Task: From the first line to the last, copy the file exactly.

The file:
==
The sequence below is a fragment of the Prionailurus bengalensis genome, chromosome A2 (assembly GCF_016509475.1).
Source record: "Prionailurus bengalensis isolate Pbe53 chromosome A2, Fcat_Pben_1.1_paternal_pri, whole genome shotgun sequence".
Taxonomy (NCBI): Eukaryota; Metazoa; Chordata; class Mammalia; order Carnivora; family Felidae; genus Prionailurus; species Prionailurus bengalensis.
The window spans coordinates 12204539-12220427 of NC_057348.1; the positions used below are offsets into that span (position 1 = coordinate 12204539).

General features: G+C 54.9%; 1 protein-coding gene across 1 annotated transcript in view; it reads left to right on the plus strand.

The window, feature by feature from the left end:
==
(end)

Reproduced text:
The sequence below is a fragment of the Prionailurus bengalensis genome, chromosome A2 (assembly GCF_016509475.1).
Source record: "Prionailurus bengalensis isolate Pbe53 chromosome A2, Fcat_Pben_1.1_paternal_pri, whole genome shotgun sequence".
Taxonomy (NCBI): Eukaryota; Metazoa; Chordata; class Mammalia; order Carnivora; family Felidae; genus Prionailurus; species Prionailurus bengalensis.
The window spans coordinates 12204539-12220427 of NC_057348.1; the positions used below are offsets into that span (position 1 = coordinate 12204539).

General features: G+C 54.9%; 1 protein-coding gene across 1 annotated transcript in view; it reads left to right on the plus strand.

The window, feature by feature from the left end: